We ran 2 other Kickstarters during 2021. The first was an intentionally small project to print some Dungeon Geomorph mapping pads. The second (Dungeon Master's Little Black Book) was also intended to be a small project. However, it smashed its goal and went on to get over 1800 backers, which is more backers than we've had for any previous project. The welcome success of that project generated a lot of extra work. I did have another small project ready to go, but I had to shelve it to focus on The Black Hack reprint.

2021 saw a tentative return to conventions. Squarehex had a stand at both the UK Games Expo in August and Dragonmeet in December. We were anxious about returning the the shows, but thanks to the rules in place we felt safe at them. It also helped being part of an island block of stands with our friends at All Rolled Up and Patriot Games.

2022 Plans

The first job of the New Year is to put The Black Hack books and boxed sets back on general sale. At the same time I'll attempt to tidy the Squarehex webstore up a little. There's also a fair bit of admin work I'd like to do including a full stocktake and reorganising our storage, show stock, and getting new convention signage.

We'll be back with more Kickstarters. My list of potential projects now runs to several pages, and there are at least 8 that could potentially be selected to run this year. In no particular order they are:

  • Another dungeon geomorph project
  • The Lichway
  • The Black Hack Classic Characters book
  • A small notebook project
  • A Black Hack adventure/s
  • Another Little Black Book
  • A game box project
  • 2.5D Dungeons

I expect that we'll run 2 or 3 from that list and there's always a chance that something else will come along that manages to jump the queue. I'd also like to print some more mapping paper pads, but the rising cost of Overseas postage is making it increasingly hard to distribute them.

Italian fans of The Black Hack will be interested to learn that we have signed a license deal for an Italian Edition of the game. I'll share more details about it when it's ready to launch.

If they run, we'll be back at conventions in 2022. We've booked a stand at the UK Games Expo in June already. We also hope to be at Continuum (local to us in Leicester) in August, and Dragonmeet in December.

Thank you to everyone that supported our work in 2021, I hope we can tempt you back with something new this year.

Categories: Tabletop Gaming Blogs

Review & Commentary On Afterday: 2D6 Adventure After the Apocalypse From Michael Brown For The Cepheus Engine & 2d6 Old School Science Fiction Rpg Campaigns

Swords & Stitchery - Tue, 01/04/2022 - 07:26
 Everyone who goes to the Southwestern United States loves ghost towns & the remains of mines from the centuries of the Old West. The tourist industry thrives on them out there and by default players love 2d6 post apocalpyse adventuring & playing. And when wants to visit a failed colony world in the Clement Sector?! There are a number of 2d6 options on the table for the Cepheus Engine. But Needles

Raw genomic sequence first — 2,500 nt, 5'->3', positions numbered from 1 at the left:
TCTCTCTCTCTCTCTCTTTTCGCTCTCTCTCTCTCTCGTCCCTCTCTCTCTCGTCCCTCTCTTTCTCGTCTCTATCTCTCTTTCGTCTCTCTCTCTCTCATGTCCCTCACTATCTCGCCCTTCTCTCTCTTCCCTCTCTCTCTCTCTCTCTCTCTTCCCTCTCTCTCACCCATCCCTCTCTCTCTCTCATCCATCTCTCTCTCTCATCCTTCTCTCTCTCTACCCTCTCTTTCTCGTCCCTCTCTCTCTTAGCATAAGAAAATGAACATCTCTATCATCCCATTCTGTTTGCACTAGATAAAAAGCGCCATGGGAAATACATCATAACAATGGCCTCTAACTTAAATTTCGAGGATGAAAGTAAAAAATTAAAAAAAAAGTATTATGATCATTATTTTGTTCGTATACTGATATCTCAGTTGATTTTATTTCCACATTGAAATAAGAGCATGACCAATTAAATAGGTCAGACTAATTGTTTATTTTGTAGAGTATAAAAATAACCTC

Categories: Tabletop Gaming Blogs

Box Breaking 281: 3 Level Brigantine Ship from CZYY

Gamer Goggles - Tue, 01/04/2022 - 02:38

In this video Matt opens up the 3 level Brigantine ship bundle from CZYY and then assembles it. This kit is perfect for so many TTRPg’s its not funny.

Copyright secured by Digiprove © 2022
Categories: Tabletop Gaming Blogs

Guest Post: Trollopulous Reloaded Sessions 4 and 5

Jeffro's Space Gaming Blog - Mon, 01/03/2022 - 15:05
Ray gun designed by Brian Elliott.

The previous session featured the party on an extended float trip down the river to Trollopulous. Using 1 to 1 time this river journey was not yet complete by the time Session 4 began. So, the players rolled up new characters and had the pick of the map as a starting place. It so happens that one player had chosen to play a dwarf and that there was a dwarven village in the mountains a couple hexes to the southwest of the Adventurers Aid Society Octagon. The players were curious to see how things had turned out at the Octagon, which a couple sessions ago was the site of a mass battle between invading interdimensional giant beetles, the Shoggoth Ambassador Hastoth and his snake men assistants, and the golden mercenaries of the Three Regiments, so they chose to start at the dwarven village. The new first level PC are:

  • Steiner Goldnose dwarf fighter
  • Ricki female elven fighter/magic-user/thief
  • Ambergris – human druid
  • Ovardub — monk

So, the new PCs, wet behind their ears set out to see what the beams of light in the night sky to the northeast are all about. The journey through the mountains is uneventful. Coming out of the mountains the party stops to look down at the grassy plain in which the Octagon resides. What they find is that the whole area is, well, changed in a shocking manner. Where once there sat a modest caravanserai now is the site of a massive construction project. Lines of giant beetles trundle about bearing large basalt blocks in their mandibles. Already the site around the Octagon is adorned with multiple growing towers and sprawling hexagonal lower building structures. 

Making their way down to the endless activity they cautiously enter the newly growing city of beetles. One of the beetles stops its activity and contacts them telepathically, “Greetings worthless vessels. You are welcome here but please try not to interfere in the construction. It is imperative that our domiciles be constructed quickly. Even now, more of our race prepare to flee our enemies and temporarily inhabit this unusual abode.” Thus begins a short question and answer period with the giant insect in which they learn.